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Higher-than-expected yields threaten family offices’ move into bonds

The consensus that developed early in 2023 – that higher bond yields marked a significant investment opportunity – drove a notable shift in asset allocation. Family offices were among the investors who subsequently piled into fixed income. But yields have kept on rising and investors have now been left hoping that 2024 brings about a change in fortunes.

Stock price dashboard Source: Getty Images

Following the consensus

In its annual Global Family Office Report, published in May, UBS announced that family offices were planning the biggest shift in asset allocation in a number of years as fixed income returned to favour. 1 And recent reports suggest that’s exactly what has happened. The results of a survey conducted by Citigroup and released in September show that family offices have reduced their exposure to equities while increasing their allocations to fixed income.

Citigroup said the move marked ‘the most substantial change’ in family-office positioning since 2020. More than half of the surveyed entities had increased their fixed-income allocations, with these offices controlling a cumulative total of $568 billion in assets. 2

The big swing into bonds

It’s not just family offices that have changed their position. By October, bonds were by far the favourite asset class of all types of investors – relative to their historic portfolio weightings – according to a survey of fund managers that Bank of America carried out during the same month. 3

The shift reflects the sea change that has taken place in fixed-income markets over the past three years. After decades of falling yields, rising inflation – and increased borrowing costs – bonds now offer much better value. In mid-October, for example, benchmark 10-year Treasury yields rose to their highest level since 2007. 4 The realisation that US interest rates will stay ‘higher for longer’ than anticipated, given the resilience of US inflation, prompted the rise in yields.

However, core government bonds are also benefiting from geopolitical instability in various parts of the world. The continuing war in Ukraine and fears about China’s intentions towards Taiwan, for example, are driving investors into havens such as Treasuries.

Starting points for yields are a key indicator of future returns from fixed income, so now should be a good time to invest in bonds. However, investors who piled into fixed income earlier this year after a strong rise in yields in 2022 are now nursing potential losses as yields have continued to rise much higher than expected this year. At the beginning of 2023, 10-year Treasury yields stood at just 3.5%, but the figure is now close to 5%.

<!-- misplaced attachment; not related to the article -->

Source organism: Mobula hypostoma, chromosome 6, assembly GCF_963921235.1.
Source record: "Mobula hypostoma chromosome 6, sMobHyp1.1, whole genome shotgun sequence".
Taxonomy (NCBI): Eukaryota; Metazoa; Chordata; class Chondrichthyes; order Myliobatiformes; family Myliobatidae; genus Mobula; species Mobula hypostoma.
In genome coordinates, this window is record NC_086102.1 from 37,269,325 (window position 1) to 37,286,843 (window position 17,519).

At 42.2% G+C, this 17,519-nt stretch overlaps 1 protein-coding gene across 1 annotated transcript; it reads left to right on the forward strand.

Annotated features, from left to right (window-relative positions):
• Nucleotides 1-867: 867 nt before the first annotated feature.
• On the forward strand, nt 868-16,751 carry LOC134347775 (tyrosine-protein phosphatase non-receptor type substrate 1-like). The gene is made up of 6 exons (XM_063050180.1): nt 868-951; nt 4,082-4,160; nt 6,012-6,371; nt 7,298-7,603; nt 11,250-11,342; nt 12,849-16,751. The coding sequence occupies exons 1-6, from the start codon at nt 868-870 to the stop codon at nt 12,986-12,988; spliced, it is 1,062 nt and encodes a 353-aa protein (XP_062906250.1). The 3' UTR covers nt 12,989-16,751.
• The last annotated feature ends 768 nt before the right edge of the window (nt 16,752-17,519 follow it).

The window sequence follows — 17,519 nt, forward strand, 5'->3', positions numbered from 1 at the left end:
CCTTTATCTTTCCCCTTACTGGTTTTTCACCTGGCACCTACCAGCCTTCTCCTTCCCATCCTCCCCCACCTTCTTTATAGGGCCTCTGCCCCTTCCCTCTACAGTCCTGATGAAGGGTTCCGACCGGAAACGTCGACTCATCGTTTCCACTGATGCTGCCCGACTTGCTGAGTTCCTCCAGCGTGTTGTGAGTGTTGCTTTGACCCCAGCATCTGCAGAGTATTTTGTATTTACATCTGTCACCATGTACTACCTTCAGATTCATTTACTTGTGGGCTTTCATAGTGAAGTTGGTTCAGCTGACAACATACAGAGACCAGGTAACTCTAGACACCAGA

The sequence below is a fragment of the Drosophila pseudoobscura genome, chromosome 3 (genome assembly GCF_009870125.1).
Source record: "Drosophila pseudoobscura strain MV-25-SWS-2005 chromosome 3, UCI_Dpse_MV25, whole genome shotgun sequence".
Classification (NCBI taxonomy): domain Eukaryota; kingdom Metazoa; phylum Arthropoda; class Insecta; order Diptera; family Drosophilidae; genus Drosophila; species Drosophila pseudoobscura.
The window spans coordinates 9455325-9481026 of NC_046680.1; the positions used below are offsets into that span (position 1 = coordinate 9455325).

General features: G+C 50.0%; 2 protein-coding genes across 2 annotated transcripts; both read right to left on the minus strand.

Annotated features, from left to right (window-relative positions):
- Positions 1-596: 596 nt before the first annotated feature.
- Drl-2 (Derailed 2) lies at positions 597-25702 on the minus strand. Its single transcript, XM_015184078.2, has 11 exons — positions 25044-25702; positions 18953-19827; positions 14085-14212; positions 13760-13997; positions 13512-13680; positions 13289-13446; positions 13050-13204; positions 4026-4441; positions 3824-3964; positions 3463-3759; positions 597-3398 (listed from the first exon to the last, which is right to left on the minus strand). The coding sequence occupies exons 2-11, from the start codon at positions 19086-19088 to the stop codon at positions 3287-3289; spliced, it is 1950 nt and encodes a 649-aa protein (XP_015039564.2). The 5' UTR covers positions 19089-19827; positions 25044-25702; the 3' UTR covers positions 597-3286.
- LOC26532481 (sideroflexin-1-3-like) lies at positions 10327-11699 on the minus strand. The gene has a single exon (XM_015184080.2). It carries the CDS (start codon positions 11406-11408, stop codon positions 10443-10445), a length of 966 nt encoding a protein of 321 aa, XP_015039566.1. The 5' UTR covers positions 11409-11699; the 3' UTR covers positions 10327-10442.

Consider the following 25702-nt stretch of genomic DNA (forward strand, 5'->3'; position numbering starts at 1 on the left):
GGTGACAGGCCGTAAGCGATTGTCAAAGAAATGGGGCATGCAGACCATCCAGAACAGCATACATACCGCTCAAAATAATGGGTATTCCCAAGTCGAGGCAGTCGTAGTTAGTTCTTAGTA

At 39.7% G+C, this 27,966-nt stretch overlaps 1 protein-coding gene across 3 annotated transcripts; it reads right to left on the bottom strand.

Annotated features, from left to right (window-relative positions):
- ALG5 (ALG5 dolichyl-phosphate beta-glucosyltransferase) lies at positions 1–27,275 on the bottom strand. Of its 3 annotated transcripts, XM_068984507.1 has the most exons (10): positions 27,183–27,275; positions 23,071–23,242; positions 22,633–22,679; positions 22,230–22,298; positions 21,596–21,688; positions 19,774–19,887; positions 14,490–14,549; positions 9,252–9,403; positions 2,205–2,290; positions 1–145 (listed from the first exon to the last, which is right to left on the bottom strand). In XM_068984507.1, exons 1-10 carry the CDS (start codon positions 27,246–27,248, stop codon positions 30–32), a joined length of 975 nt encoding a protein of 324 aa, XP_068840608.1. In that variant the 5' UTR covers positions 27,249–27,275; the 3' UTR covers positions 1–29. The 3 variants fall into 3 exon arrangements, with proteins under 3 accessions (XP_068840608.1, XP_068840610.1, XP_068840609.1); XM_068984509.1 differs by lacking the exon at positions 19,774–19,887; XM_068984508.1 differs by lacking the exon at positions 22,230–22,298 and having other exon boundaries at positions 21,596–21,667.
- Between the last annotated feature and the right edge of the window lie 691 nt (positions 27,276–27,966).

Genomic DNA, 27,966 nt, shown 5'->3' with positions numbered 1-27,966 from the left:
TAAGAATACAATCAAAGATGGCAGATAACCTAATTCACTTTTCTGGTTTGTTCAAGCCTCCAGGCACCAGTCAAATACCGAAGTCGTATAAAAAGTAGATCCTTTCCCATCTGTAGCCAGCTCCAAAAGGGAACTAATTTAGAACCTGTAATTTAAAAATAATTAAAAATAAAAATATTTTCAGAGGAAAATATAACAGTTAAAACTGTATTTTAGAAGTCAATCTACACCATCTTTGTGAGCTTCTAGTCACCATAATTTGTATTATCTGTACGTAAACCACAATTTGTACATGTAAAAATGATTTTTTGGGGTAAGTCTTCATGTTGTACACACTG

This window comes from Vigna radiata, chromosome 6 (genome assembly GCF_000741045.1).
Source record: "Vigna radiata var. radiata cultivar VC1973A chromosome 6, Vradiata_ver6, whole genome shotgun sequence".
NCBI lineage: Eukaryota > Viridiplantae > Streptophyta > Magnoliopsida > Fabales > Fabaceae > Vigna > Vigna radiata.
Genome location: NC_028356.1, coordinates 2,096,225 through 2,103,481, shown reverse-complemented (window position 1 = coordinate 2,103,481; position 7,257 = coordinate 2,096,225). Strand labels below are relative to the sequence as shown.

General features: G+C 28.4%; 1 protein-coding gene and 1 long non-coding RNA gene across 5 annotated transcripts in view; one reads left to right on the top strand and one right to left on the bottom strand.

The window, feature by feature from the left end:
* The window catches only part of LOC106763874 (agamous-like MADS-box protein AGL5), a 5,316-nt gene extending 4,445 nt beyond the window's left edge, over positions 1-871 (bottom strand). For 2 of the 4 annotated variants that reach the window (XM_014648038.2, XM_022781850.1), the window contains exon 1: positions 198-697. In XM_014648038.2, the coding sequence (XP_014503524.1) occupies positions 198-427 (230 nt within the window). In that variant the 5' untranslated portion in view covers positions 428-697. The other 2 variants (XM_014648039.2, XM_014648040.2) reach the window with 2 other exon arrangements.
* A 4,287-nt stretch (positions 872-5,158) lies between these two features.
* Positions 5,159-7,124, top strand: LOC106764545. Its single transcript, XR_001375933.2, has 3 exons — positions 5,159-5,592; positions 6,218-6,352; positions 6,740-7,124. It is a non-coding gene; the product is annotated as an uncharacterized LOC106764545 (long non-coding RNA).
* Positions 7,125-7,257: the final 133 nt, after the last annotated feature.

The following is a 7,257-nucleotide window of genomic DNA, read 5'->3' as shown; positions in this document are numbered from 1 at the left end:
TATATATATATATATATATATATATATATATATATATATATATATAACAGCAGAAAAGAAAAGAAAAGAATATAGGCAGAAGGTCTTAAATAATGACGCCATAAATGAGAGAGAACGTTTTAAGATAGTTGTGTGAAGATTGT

Yields have risen further than markets anticipated this year

Rising yields chart Source: CNBC
Rising yields chart Source: CNBC

As a result, bond investors could be facing another year of negative returns, after the significant declines seen in 2022. Indeed, according to Edward McQuarrie, professor emeritus at Santa Clara University, US bonds suffered their worst year ever in 2022. 5 By 19 October 2023, the Bloomberg Aggregate Bond Index – which tracks investment-grade debt like Treasuries and is the benchmark for many of the world’s largest passive bond funds – was down more than 4% over the year to date. 6

Reasons to be cheerful

However, there are reasons to believe bonds can still deliver positive returns this year. For one thing, soaring yields could, in themselves, end up slowing the economy and cooling inflation, thereby allowing the Federal Reserve to end the cycle of rate hikes. That’s according to no less than Jay Powell, the chairman of the US central bank, who was speaking in October after the 10-year Treasury yield nearly breached 5%. 7

Moreover, consensus forecasts suggest US and global growth will slow and inflation pressures will ease next year, providing scope for rate cuts and lower yields. The Conference Board, for example, forecasts that US economic growth ‘will buckle under mounting headwinds early next year, leading to a very short and shallow recession’. It anticipates real GDP growth will reach 2.2% in 2023, and then fall to 0.8% in 2024. In the second half of 2024, it expects that overall growth ‘will return to more stable pre-pandemic rates, inflation will drift closer to 2%, and the Fed will lower rates to near 4%’. 8

Although the US economy has remained surprisingly resilient, there are indeed sound reasons to believe it will now soften. For example, the Conference Board argues that government spending, which has supported growth in 2023, will act as ‘a drag on growth later this year and early next’. Moreover, the Federal Reserve now believes that the savings squirrelled away during the pandemic are just about gone. The spending of those savings has also boosted the economy. 9

If economic growth and interest rates have reached their peak in the US, the eurozone and the UK, then yields could start to ebb later this year as the economic outlook for 2024 deteriorates. That would mean fixed-income investors – including family offices – might just escape another year of negative returns. Moreover, returns could turn strongly positive from next year as growth and inflation slow, and central banks loosen monetary policy.










Publication date: 2024-01-04T10:46:23+0000

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